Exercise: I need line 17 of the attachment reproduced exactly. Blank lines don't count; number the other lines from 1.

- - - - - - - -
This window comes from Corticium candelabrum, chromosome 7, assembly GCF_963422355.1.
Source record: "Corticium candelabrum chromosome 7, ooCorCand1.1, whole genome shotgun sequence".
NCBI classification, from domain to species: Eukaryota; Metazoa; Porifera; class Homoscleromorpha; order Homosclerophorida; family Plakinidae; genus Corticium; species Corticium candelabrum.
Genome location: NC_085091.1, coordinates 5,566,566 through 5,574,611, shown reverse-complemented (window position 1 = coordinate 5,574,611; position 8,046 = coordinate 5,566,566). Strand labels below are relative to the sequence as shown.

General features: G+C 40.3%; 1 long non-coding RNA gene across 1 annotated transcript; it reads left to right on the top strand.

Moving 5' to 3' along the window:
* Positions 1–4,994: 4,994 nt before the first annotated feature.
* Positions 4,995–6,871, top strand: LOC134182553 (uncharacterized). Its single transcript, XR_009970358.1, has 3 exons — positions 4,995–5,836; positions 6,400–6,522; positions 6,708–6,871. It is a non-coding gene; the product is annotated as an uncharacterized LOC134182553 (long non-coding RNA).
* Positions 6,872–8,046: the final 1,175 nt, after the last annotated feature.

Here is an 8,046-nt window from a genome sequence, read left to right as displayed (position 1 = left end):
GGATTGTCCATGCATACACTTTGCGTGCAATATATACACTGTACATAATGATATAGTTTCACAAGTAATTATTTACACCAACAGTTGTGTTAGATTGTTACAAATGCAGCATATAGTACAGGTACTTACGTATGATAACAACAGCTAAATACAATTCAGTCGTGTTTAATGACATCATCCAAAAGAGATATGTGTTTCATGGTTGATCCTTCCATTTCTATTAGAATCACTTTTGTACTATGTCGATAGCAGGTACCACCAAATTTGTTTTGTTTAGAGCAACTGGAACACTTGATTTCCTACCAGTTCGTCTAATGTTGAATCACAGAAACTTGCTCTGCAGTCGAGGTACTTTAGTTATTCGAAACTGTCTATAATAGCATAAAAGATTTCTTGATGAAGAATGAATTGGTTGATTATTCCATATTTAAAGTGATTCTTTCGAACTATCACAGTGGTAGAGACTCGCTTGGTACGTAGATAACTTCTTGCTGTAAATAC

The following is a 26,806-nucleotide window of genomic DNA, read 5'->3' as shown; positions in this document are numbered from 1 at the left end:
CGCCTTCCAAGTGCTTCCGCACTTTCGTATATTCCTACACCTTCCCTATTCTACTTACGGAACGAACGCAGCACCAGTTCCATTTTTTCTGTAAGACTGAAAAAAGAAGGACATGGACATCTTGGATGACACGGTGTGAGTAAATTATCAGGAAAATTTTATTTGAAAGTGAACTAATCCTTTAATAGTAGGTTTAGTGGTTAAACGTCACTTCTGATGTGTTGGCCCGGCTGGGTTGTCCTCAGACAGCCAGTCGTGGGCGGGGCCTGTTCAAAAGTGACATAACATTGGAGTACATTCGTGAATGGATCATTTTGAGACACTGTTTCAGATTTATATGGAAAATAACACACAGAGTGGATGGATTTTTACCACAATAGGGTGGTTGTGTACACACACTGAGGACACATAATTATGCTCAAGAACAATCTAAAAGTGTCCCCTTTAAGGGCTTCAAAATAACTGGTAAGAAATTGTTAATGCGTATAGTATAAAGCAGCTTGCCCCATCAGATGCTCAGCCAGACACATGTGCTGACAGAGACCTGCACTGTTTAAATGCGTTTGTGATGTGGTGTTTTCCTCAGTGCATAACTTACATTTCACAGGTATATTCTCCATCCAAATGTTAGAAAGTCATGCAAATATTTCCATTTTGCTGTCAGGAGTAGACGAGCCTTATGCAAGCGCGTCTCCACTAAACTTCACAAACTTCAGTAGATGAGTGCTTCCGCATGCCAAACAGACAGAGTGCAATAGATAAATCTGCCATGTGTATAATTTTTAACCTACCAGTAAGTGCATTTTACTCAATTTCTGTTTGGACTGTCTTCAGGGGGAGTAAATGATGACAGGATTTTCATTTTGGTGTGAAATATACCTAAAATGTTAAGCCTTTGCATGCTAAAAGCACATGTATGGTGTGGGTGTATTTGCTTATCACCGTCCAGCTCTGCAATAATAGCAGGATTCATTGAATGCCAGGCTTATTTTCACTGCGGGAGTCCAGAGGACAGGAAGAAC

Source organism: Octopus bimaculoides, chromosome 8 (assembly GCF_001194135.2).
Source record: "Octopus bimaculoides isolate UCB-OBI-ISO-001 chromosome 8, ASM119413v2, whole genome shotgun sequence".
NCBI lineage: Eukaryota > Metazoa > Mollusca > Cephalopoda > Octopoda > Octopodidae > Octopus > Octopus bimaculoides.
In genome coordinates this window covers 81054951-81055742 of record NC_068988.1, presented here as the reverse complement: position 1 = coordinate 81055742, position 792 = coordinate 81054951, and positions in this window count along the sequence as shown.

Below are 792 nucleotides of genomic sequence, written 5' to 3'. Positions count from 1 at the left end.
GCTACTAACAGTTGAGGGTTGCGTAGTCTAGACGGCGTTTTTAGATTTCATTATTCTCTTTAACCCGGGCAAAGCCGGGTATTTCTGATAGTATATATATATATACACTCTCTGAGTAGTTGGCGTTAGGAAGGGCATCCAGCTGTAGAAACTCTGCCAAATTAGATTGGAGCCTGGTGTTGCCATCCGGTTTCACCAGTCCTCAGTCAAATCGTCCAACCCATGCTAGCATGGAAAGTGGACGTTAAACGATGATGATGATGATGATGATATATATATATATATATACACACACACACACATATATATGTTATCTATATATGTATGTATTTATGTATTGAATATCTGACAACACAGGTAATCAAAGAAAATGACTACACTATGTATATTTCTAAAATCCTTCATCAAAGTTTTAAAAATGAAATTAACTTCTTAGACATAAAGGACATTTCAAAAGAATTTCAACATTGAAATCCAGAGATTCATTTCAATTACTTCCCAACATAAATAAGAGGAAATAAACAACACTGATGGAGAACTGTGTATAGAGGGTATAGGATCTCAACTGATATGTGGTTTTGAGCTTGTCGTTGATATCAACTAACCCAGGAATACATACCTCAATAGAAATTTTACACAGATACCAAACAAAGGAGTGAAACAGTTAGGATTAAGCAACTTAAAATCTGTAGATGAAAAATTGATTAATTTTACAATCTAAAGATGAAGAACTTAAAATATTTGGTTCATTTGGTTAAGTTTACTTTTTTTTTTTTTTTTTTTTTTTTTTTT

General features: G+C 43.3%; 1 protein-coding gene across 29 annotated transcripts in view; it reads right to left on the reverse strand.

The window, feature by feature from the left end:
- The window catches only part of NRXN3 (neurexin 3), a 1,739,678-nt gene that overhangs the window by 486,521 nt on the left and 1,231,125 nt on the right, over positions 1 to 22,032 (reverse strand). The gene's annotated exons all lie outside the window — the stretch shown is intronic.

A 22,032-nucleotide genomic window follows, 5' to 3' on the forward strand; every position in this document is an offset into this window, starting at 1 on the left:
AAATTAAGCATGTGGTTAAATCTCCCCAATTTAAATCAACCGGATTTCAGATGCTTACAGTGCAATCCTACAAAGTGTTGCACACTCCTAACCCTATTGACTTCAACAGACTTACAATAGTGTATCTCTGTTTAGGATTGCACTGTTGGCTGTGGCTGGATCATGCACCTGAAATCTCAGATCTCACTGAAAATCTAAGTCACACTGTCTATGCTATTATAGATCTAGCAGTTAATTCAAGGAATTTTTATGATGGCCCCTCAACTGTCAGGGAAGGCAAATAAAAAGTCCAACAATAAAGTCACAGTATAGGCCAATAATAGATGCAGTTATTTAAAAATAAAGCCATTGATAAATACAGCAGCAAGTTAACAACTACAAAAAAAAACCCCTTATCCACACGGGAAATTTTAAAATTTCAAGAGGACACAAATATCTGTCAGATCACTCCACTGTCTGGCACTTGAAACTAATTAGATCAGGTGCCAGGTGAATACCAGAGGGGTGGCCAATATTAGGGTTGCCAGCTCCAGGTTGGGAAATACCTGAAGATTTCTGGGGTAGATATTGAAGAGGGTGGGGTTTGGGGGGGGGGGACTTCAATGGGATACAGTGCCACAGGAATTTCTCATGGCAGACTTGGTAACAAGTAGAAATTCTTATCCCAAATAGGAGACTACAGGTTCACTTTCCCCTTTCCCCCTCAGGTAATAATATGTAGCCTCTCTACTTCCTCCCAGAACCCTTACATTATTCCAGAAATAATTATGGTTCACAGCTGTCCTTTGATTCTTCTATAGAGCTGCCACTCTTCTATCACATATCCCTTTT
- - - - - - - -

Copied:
In genome coordinates this window covers 81054951-81055742 of record NC_068988.1, presented here as the reverse complement: position 1 = coordinate 81055742, position 792 = coordinate 81054951, and positions in this window count along the sequence as shown.